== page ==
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HANNIBAL DAILY JOURNAL.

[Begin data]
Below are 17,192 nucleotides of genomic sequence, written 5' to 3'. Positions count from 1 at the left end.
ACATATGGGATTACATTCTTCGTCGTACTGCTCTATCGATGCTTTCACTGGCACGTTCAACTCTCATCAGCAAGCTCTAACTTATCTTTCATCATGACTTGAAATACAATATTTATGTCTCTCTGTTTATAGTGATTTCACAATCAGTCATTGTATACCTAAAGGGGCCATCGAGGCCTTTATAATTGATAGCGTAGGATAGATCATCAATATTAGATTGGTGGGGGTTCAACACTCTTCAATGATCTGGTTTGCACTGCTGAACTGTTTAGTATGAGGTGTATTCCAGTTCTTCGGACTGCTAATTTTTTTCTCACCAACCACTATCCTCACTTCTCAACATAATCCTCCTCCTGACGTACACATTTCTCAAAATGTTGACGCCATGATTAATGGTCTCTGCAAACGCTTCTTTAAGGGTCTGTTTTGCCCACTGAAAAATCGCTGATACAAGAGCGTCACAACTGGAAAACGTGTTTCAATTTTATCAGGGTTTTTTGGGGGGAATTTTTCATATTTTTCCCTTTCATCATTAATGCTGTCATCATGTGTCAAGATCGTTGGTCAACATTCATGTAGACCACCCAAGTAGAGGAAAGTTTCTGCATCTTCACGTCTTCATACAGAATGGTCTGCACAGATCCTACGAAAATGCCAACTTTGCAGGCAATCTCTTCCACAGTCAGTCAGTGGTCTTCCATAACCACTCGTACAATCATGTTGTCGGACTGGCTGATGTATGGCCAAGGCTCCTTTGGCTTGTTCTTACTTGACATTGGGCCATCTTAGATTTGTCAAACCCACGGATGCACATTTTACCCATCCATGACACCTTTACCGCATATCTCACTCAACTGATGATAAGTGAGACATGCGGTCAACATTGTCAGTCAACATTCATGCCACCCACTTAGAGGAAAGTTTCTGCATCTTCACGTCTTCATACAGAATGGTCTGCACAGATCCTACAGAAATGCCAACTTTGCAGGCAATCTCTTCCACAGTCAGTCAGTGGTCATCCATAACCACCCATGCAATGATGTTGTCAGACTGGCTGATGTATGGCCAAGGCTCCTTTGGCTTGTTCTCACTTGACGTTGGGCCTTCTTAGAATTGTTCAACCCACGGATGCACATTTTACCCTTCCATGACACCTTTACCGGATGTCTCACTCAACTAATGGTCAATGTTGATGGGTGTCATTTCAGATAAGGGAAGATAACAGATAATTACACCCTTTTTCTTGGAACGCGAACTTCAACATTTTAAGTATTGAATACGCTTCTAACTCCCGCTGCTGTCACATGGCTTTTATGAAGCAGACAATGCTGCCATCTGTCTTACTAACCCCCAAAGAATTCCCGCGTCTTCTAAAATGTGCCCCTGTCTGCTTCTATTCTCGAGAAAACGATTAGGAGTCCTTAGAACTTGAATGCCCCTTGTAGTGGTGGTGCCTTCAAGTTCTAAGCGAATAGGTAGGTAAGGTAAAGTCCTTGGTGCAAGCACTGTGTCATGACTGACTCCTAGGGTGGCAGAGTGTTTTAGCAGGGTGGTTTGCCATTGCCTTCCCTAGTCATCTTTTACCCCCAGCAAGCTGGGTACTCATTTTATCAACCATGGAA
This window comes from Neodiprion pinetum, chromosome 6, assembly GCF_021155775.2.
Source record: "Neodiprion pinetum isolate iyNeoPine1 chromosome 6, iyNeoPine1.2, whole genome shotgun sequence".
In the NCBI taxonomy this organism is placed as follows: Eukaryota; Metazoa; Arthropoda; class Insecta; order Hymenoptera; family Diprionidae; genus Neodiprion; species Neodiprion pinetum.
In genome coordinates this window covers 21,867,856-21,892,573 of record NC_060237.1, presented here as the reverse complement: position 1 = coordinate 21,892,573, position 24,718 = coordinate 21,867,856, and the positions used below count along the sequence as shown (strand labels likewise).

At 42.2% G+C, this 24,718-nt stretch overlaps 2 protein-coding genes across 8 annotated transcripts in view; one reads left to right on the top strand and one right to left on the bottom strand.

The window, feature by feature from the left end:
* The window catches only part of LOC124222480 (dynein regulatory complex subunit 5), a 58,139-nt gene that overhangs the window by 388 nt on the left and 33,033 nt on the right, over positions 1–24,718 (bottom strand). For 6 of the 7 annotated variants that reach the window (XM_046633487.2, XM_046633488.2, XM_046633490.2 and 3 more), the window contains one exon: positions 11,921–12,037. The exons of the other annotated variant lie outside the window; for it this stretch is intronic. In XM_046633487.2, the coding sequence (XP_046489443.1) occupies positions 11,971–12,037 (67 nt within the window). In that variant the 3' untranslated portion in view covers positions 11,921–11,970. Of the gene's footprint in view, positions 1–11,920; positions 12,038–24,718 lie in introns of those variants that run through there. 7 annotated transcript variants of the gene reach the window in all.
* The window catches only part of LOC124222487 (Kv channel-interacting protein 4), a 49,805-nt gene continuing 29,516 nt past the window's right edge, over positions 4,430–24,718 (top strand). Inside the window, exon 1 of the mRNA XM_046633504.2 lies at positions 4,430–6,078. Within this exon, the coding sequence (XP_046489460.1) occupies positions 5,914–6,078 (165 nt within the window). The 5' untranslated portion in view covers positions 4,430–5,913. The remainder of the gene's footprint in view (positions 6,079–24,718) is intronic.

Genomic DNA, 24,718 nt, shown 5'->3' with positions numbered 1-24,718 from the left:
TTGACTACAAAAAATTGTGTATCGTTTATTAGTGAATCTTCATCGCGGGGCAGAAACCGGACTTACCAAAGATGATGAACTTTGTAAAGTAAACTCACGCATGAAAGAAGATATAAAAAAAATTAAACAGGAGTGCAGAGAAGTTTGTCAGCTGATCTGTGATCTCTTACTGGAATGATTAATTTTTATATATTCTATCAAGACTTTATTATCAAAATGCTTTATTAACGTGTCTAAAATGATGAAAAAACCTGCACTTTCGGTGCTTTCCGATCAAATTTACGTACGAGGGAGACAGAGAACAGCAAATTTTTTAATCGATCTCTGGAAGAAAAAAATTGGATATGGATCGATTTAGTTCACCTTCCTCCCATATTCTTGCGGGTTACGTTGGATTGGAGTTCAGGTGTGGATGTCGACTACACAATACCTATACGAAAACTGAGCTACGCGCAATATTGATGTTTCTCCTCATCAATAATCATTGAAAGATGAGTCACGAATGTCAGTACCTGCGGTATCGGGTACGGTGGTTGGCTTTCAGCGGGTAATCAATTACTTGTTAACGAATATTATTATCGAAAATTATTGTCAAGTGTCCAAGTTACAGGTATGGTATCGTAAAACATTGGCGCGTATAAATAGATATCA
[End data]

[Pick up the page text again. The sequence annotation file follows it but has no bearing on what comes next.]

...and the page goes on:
terms, or TSi daily jourhal. la Advance . . $9 for three month. ti SATURDAY EVENING, MARCH 19, 1853. O. CLEMENS, EDITOR AND PUBLISHER. LOCATION OF THE RAJXBOAD, The course pursued by the editor of the Blootnington Republican it traceable to one cause alone Hie fact that the railroad did not paw through hu town, to the perpetual injury at the interests of the road, and at an enormous present addition to tlitr expense of construction. The country around Blootnington is rough, and it was necessary to fall three miles south of that village, in order to obtain a good location. It is unreasonable to expect every petty locality to be accommodated, regardless of expense, dist ance, or property. The counties named by that paper have been 'virtually released from their subscriptions by the Legislature, and consequently the Company hat lost nothing on that score, by the course adopted by the Board of Directors. It is true that Macon hat paid her subscription; but the majority of the people of that county are as ful ly benefited by the present location, as if it had gone directly through Blootnington, and it is they who subscribed the stock of the county. The peopte of Hannibal are universally and entirely satisfied with the course of the Board of Directors. They would not have the route varied an inch from its present location. It was the only route recommended by the Engineers, and consequently the only one that could have been agreed upon at that meeting of the Directors; and had the Board then dared to adjourn with out making a location, thcro would have been an excitement from one end to the other of the Road, which would have towered far above the "furor" of the interested Blootnington landhold er who figures so prodigiously in the Republican. RAILROAD BOOTES TO THE PACIFIC. This article is written by a gentleman whose sound judgment and practical scientific) knowl edge entitle his opinions to much weight; in ad dition to this, he speaks, to some extent, from personal observation, having once made the overland route to California. THE WORK ON THE RAILROAD Will be commenced at this end about the first of May. Two thousand laborers will be wanted along through the summer one thousand here, and one thousand at St. Joseph. . BROKE JAIL. Wc understand that Morgan and Clarke alias White, confined in the jail at New London, for robbing Mr. C. Wellman, of Savcrton, escaped lost night bj getting through the first floor into one of the upper rooms, which was insecure. There were some gunt in this room, of which the villains took one apiece. A letter came by roiul, yesterday, written on a slip of birds-eye maple. "RAILROAD OiTIOEB, . . Three rooms over Shoot & Davis1 Livery sta ble have been rented temporarily, for offices for the Directors, Engineers and Draftsmen of the Hannibal and St. Joseph Railroad. A poor widow was asked how she became so much attached to a certain neighbor, and replied that she was bound to him by several cords of wood, which he had sent to her during a hard winter. Itev. Thomas Fuller once said, in reference to written and extempore sermons, that he prefer red to give hit friends cold meat well prepared and on the table, to new meat warm from the spit, half roasted. "Ike." said a rusty old bachelor of the desk 'how do astronomers measure the distance to the tun?" 'Why," replied the young hopeful, "they guesses ai one-iourm uio uisiance, ami mum plies by rour. Rabbi Joshua once met a boy who carried something in a covered vessel. "My boy," said the Habbi, "what nave vou in your covered ves eel?" ' " If it wat intended for you to know," re plied the boy, it would not be covered." An honest Norfolk grazier, who had seen Richard III. performed one night, waited upon the manager, next morning, to say, that if the gentleman who wanted a horse on the previous evening held hit mind, he had got an abundance of cattle in hit meadow, anifi thould bo happy to deal with him. ' HANNIBAL AND ST. JOSEPH RAILROAD. (Concluded, ? Madam Rumor, (and this it all that the Stock holders and the community have ever '.been ablo to obtain, of the acts and doings of their agents, these directors,) has it that the. report of the Ship Engineer, is in favor of the Southern route by ninety thousand dollars. The Captain, in the forecastle, with his tpirii level, is quito com petent to decide ; his instrument is of fine scien tific construotion, being composed of a flask of excellent Brandy. But it is now eiidcntthnt the Engineers have been under the influence of Hannibal and St. Joseph, and that the main object has been to leave Palmyra out of the line of the survey, and they have done it. Six weeks were spent on the middle line from Hannibal to Blootnington, while the Southern line was run from Blootnington to the grand curve, near Palmyra in eight days. The grade lino has been raised m the scale ol the ijoulhern line, above that of the line by Shelbyvillo and Bloomino;ton : numerous curves were mado on this line where thero was no neccessltv for them. Madam Rumor has it that a much bet ter grado was found on the Southern line ; this we know is false. The elevation of the coun try is the same, and this giving out proves the fact that the grado lino has been raised in the promo scale. liy doing this, anj running near- y on a tanccnt as thev have done, hills nnd hollows to tlio contrary notwithstanding, will give data from which to show a favorable re port, on cither route. wo Know, mat. by this kind of manncmcnt the result can bo varied to suit those who con- trol it upon any two lines having the same gen erai eicvauon. This has been done before, and has been done here. The southern line has been run nearly upon a direct lir.e from Hannibal to St. Joseph, and comes wil bin about eight miles of running the whole route. Opposite to l'.ilmyra, two sudden curves tire made forming tho counter part to eacn oilier, nnu running up to Palmyra like the sides of a Church Steeple. This company has not stock sufficient tn build ten miles of this road, which they have subscribed ; one und a half millions r.re l'urn ished by the State, through the inlluenee of the pcoplo on the supposed lino ; and about ono mil lion moro given by the people, which, in ull probability, could bo realized from the grant of and. I ho means of tho pcoplo arc to bo used as engines to shatter, and destroy what property they have left. Two prominent ohjocls tire in view, by tins board : No 1. To leave out Pal myra, or lay a track across that Church Kii.pt.1o No 2. To run the road so as to ruin the Counlv Scats, that thereby they can speculate in the building up of new towns upon the very land which the people gave them. lhe new locutions they can control most ef fectually, by the location of their depots. This also, has been done before, nnd ill ho dun here. And not only so, but after building up one place so as to sell out all their lots, oilier companies have removed the Depot to another place, ana piayca me same game over again. The charter of this road is wretchedly defec tive, has been made worse, by amendment, and has not organized this coinnanv upon a iudiciou plant Ihorood has been mado to nlav a farce in politics, and all sides of a political triansle : has served as a Hob-Horse to ride into office, upon the back of which ono certain Bob Stewart has been mounted for the last six years. The action of the board, so far as tho secret conclave can be understood, has betrayed weak ness, servility and selfishness nt every step, and will ultimately ruin the road, scnuiiider the nuh- lio lands given to it, oud plunge the State in debt about half a million, nnd let the work fall jpon the State in the end, not ono tenth part finished. They have lost two hundred thousand dollars by this location. Seventy-five thousand dollars of stock sub scribed by the counties of Shelby, Macon nnd Linn, lost. And the Swamp Lands in these counties which would have been subscribed, worth at least one hundred and twenty-five thousand more; -all losttothe ruad.by the most unjust, iniquitous conduct which ever a set of men were guilty of. This board has committed a breach of faith which amounts to little less than downright swindling. These counties subscribed seventy five thousand dollars upon the condition that the road should not be located prejudicial to their county seats. The company accepted it with the condition annexed, and received two or three thousand dollars of the money. Hence, good faith requires that they (hall comply with the condition. The Pacific Railroad Company, under precisly the same circumstances, decided that good faith required them to fulfill the condition. To act otherwise is a fraud for which an action will lie to recover the money back. Although a Corporation bos neither a soul to be damned, nor a body to be burn ed yet, if its officers commit a fraud, aid the Corpor ation receive the benefit of it, it will be held liable. Tbe Cbilicotbe Convention "indicated" the county seats of these counties as being points upon the line; one Bob Stewart made a certain survey which was never reported anywhere, and taxed the people and counties with the expense and Ihev paid it. This self same survey "indicated" these county seats as being upon the line of the road. Every argument, every act and every moment has went to induce every body to be lieve it would be so , end tin impreuion was sought to be made, and so wetl did it succeed that the people seemed spell-bound. That delusion is about gine j for outseir, we have not been deceived in all this, except tlio mere location; we did not think these sapient directors were as soil as they are. But what shall be done? Give them what they de serve, llain aiier iiasn oi your aDnorrenc oi ineir ex ception; hold public meetings and resent the insult; withhold from the road all your means and break them down; this do ; never compromise with a treacherous foe, no never. They cannot build the road without you. Drive mem to the wall ; tins you can uo, ana nothing leu than this will preserve your self respect. Say we bave an indignation meeting a. Bloomington, as it is a central point j what say you? We cannot vrite any more now but we intend to Knock the tcalcs otT of this Black Fort, in (he dark folds of which this secret conclave is wont to sit, call ed tho "Board of Directors." THE TWO CARPENTERS ; OR, P AS TIME SEAL OR UNREAL. A SKETCH FOR MECHANICS. DT SYLVANUS C0D1I, JR. ConcuJeJ. Nearly three weeks rolled away, and Charles bejan to tear that Ins labors had been useless It was just after dinner, Mr. White and his men bad commenced work, when tour gentlemen cn tered the shop, whose very appearanno at once bespoko them to be men of tho highest standing in society 'Is there a Mr. Charles Bracket hero ?' asked one of them. That is tho man. sir,' returned Mr. White, pointing to where Charles, in his checked apron and paper cap was ut work. The stranger seemed a little surprised as he turned his eyes upon the youth, und a shade of duubt dwelt upon Ins Icalures 'Is your name Bracket, sir?' he asked, as he went up to where tlio young man stood. 'It is, sir,' replied Charles, trembling with strong excitement. 'Did you draw this plan r continued the stran . ttltlt 1 1 1 ger, opening a roll lie nciu in ins naiui. I did, sir,' answered Charles, as ho at once recognised his work. 'Did you originate it?' 'Every part of it, sir.' The stranger eyed the young carpenter with a wondering look, und so did the gentlemen who accompanied him. Mr. White nnd Ludlow Weston wondered what it all meant. Well, sir,' nt length said he who held the plan, 'I am not a little surprised that ono like you should have designed and drawn this, but nevertheless, you are a lucky man. Your plan has been ucccptcd in every feature, and your recommendations have all been adopted.' Tho effect of this announcement upon Charles Bracket was like an electric shock. Objects seemed to swim before his eyes, and ho grasped tho edge of bis bench, lor support. 'Gentlemen,' said Mr. While, 'I do not un. derstand this. What does it nil mean?' 'It means, sir, that this young man has de signed a complete and perfect architectural plan for the new State House, und that it has been unanimously chosen by the committee, from among fifty others which they have received from different parts of the country, preferred and adopted. 'Charles,' ultered the old carpenter, wiping a pride-sent tear from his cheek as he gazed up on his former apprentice, 'when did you do this?' 'Three weeks ago sir.' And that's what kept you up so la'.e every night lor a whole wcck. 'Ves sir.' 'There's a powerful genius there, sir,' said the spokesman of the vi.-itors. Ay,' returned Mr. White, 'and there has been deep and powerful application there, too. Charles Bracket has been with me from a boy sir, and every moment of his leisure has been devoted to the most intense study.' Tho gentleman looked kindly, flatteringly, upon the young man, and then turning to Mr. White, lie said 'lie has not onlv Given us the design, but. as you can sec, he has calculated ton uiccfVlhe till Monday, i numoer oi uticks, uio sunuce oi stone, me quantity of lumber, the weight, length, size aud form of the required iron, as well as the quantity of other materials, mid tho cost of con struction. It is a valuable document.4 Ludlow Weston was dumb. He hung down his head, and thought of the contempt he had cast upon his companion's studies. 'Mr. Bracket,' continued tho visitor, 'I am authorised by the State committee to pay you ene thousand dollars for this design, and also to offer you ten dollars per day so long as the buil ding is in course of construction, for your ser vices as superintending architect. I he first -l-H Before the delegation returned to S Charles had received hit thousand dollars cash, and accepted the offer for superintending the1 erection of the State House. Ah, Charles,' said Ludlow Weston, after they had finished their supper, you have indeed! chosen tho wisest part. I had not thought that. a carpenter could be such a man.' And why not a carpenter at well at any. one ? It only requires study and application.! 'But all men are not like yoa.' t ! 'Because all men don't try. Let a man set his eyes upon an honorable point, and then f ol-- low it steadily, unwaveringly, and ne whi be sure to reach it. All men may not occupy, the same sphere, and it would not be well if they should t but thero are lew who may not reach to- a degree of eminence in any trade or profession,. no matter how humble it may be.' ,. 'I believe you are right, Charles but it it too- late for mo to try now. I shall never be anything. but a journeyman. '1 will own Ludlow, that you have watted the - best part of your life for study ; but there it yet time and opportunity for rctnevement.' Ludlow did try, and he studied, and improved! much, but he wat unable to recall the time he had wasted. He had now & family upon hit. care, and as he had to depend altogether upon his own hands for support, he could not work, much with his mind. . ' Charles Bracket saw the buildin? he had- planned entirely finished, and he received the highest encomiums of praise from the chief offU ccrs of the State. Business flowed in upon him, and ere many years, Bhacxet, the archi tect, was known throughout the Union. When he led Alary Waters to the hymemal altar, he did own one of the prettiest houses in his native town; nor did poor Mary have to wait long: oither. There is a deep moral in the foregoing for our young mechanical readers, and we have ne doubt they have, ere this discovered it. The proprietors of the St. Louit Democrat' have bought out the Saint Louis Union, so that the publication of the latter will of course be discontinued. O'd Bullion's foes seem to be fast disappear me;. Woodbury Bank, Eastern Bank, and Bank of North America, all of Connecticut, have sus pended nccordins to Wall street reports Cin cinnati Nonpareil. Philadelphia, March 15. Arthur Sprint- was fully committed for the murder of Hannah Shaw and Emma Lynch. The principal wit ness was his own son, a lad of 17, who identi fied the sheath of the dirk which beloneed to the son, and was taken from him with the dirk' it contained, by the father. The son details the particulars of the murder, as to'd him bv his .... ...... iiiumiug micr mo luuruer ine sqn. was sent to buy a new thirt, ond changed s half-eagle, one of the stolen pieces. The fath er's trunk contained his bloody shirt, a portion of tho stains were washed from the waistbands. The elder Spring was represented bv his counsel, who under instruction from his client, attempted to show on cross-examination, that his son was tho murderer, and that he had confess ed as much to him, giving him part of the plun dcr, The boy stood the examination witheut flinching from his origiual statement. the Grand Jury will examine the case to dy, anil the trial will go on next week. PlIILAnr.r Pltll . Mnrith 1ft Tk. n 1 T r v.. . w. 4u uiiiiu jury louna a ' true bill sgainst Spring his trial is fixed for Monday. Taov, March 10 The machine shop of N. B. Star buck, together with the stock, was burned this mora ine. T.m nun. tfift Ann 13" " - 1 iv;iw, B. F. Dulton, a lieutenant during the Mex. man war, fell live stories through a hatchway.. He is terribly injured, and his recovery is hope less. named turn 1 will pay you now, and before leave, I would like to have from you an answer to the committee's proposition,' very is hope Boston, March 16 Private letters from Honduras of February 19lh confirm the accounts' of trouble on the Mosquito Coast but give no particular. , Washington, March 17 Senate. Asbury Dickens was elected Secretary of the Senate D. K. M'Nan, Sergeant-at-Arms, and immedi ately took the oath. Isaac Holland was re-elected Doorkeeper. The Senate then adjourned M. The Scientific American sayss ''We make this assertion, that in three years, perhaps less, a hot air er.gine in a ship will be among the things that were." ;. ' Ameimcan OrricuL Saiamei. Several amendments were made to the Civil and Diplo matic Appropriation bill, the most important of which are as follows: The salaries of the Vice I resident and heads of departments to be raised, to eight thousand dollars per annum j six thou sand dollars, in addition to their resent salaries, was granted to the American Ministers to Great ,am;o, opainana Xvusats to pay for nnniA vent Br 1 . i . . . F . . u,, 01)U Iour mousand additional it